Why Tim Cook's Chromebook jibe was about Apple, not Google

Is Apple CEO really "out of touch" for calling cheap laptops "test machines"?

Earlier this week, Apple CEO Tim Cook seemingly decided to talk trash about rival Google's Chromebooks, which have become ubiquitous in American schools.

Speaking to BuzzFeed News, Cook criticised the devices as "test machines", saying that "assessments don't create learning".

"We are interested in helping students learn and teachers teach, but tests, no. We create products that are whole solutions for people - that allow kids to learn how to create and engage on a different level," he said.

Usurprisingly, he has come in for serious criticism over the comments, with educational technology provider Neverware saying Cook's comments show he is "out of touch" in an open letter (it is perhaps worth noting, though, that Neverware facilitates the use of Google services in the classroom).

But is this really just Cook having a snipe at Google?

In my opinion, no. Firstly, most of Cook's comments on Wednesday were about the general state of education in the US, particularly the importance of coding and creativity, but also the need to adapt to the realities of technology now.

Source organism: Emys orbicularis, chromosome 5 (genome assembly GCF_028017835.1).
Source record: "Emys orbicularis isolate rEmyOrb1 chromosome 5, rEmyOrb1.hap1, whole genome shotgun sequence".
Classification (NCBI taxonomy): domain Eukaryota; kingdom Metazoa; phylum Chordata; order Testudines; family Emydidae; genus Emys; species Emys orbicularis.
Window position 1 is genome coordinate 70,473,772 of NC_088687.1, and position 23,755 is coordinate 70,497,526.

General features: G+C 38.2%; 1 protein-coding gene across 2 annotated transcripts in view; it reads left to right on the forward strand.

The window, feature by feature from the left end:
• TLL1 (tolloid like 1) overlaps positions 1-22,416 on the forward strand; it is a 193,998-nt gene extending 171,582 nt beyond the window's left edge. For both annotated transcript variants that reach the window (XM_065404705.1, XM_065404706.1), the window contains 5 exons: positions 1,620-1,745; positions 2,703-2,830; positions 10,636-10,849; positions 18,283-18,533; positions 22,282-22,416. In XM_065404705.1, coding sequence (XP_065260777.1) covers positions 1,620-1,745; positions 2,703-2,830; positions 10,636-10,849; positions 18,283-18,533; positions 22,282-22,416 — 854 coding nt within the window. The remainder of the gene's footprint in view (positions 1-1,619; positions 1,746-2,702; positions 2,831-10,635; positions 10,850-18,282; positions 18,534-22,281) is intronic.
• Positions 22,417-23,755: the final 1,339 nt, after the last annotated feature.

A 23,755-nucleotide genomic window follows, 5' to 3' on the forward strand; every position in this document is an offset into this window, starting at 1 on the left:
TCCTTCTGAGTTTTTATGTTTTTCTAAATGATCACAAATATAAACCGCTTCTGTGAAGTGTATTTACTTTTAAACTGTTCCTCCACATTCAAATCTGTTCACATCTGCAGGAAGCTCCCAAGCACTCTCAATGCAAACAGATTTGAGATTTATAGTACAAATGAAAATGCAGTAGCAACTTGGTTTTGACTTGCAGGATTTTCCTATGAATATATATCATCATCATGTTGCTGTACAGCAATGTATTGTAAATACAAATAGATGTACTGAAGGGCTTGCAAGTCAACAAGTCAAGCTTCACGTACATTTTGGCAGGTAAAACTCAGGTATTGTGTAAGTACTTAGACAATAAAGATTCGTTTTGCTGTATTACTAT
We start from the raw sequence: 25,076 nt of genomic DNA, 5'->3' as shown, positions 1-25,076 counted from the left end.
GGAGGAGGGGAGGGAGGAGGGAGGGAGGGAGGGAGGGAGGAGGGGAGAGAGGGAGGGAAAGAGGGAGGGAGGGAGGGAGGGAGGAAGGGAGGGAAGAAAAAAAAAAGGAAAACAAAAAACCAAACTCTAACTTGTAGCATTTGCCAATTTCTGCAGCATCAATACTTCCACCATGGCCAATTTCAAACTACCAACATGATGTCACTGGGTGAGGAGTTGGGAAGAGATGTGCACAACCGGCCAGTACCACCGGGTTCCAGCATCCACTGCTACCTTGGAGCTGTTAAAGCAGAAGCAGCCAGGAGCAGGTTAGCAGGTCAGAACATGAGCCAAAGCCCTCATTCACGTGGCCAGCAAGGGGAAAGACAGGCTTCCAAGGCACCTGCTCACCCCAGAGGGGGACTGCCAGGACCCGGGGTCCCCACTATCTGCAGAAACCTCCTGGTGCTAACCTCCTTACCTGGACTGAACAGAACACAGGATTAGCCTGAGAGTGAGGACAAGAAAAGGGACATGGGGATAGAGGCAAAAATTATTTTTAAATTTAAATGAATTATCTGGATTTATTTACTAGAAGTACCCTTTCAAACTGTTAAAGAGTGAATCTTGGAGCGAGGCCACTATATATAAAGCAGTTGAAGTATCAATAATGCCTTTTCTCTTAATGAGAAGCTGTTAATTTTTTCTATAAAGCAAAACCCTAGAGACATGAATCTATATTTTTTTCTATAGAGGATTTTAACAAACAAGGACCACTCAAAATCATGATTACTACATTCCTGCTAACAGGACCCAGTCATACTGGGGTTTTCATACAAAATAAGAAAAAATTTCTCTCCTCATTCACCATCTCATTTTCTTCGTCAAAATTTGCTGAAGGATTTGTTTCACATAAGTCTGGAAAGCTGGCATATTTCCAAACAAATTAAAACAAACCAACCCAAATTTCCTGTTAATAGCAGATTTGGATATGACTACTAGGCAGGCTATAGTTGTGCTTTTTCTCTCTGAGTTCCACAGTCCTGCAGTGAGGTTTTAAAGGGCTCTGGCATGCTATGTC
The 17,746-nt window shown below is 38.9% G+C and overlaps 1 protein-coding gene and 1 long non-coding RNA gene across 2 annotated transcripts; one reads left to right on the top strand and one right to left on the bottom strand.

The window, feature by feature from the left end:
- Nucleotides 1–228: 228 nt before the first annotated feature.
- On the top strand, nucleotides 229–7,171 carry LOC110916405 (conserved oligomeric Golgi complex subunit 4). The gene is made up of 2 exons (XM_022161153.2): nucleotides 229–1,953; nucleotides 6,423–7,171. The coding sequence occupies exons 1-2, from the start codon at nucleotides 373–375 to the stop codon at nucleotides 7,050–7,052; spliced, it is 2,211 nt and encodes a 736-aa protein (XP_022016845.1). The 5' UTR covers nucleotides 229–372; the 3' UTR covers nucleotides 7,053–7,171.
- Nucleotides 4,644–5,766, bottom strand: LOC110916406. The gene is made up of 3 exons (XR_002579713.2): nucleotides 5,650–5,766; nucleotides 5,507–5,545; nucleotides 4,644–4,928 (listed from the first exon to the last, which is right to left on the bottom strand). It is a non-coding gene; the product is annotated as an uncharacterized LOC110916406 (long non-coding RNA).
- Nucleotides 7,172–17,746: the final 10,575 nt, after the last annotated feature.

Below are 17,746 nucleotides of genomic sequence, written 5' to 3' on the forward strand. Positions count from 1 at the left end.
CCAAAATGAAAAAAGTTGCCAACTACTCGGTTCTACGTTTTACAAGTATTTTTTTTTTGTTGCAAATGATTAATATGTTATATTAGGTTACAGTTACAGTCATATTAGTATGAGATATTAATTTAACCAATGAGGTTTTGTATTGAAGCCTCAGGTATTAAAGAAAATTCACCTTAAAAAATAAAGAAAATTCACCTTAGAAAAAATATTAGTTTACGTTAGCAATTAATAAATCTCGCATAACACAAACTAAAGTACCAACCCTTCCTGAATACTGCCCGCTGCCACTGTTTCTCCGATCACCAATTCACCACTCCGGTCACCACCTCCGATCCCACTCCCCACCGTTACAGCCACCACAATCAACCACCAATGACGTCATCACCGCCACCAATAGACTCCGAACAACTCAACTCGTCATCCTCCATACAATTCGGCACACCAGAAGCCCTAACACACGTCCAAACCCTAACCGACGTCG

The second aspect is one of branding.

Chromebooks are cheap and cheerful laptops that perform a limited range of functions - that is their niche and there is no problem with that. In fact, if US statistics are anything to go by, they are actually very successful in this niche. If Apple were to try and compete with them at the same level, it would not only be strange, but potentially counterproductive to the success it has experienced in its own niche.

Cook's comments are a reaffirmation of Apple as a brand: a producer of high end, desirable, fashionable devices beloved of the creative industry, with a relatively closed ecosystem. You need only look at Apple's marketing strategy and partnerships for Apple Watch and the new iPad Pro, and its strategy in enterprise, particularly its relationship with IBM, to see this in action. I would have been more surprised if Cook said Apple was going to go toe-to-toe with Google and unveiled a bargain-basement laptop with limited functionality.

Is Cook bitter about Chromebooks' success in education? Well I'm sure he would like Apple to have a larger slice of the pie - what company doesn't want to increase its overall market share - but to see this as sour grapes is to miss the point.

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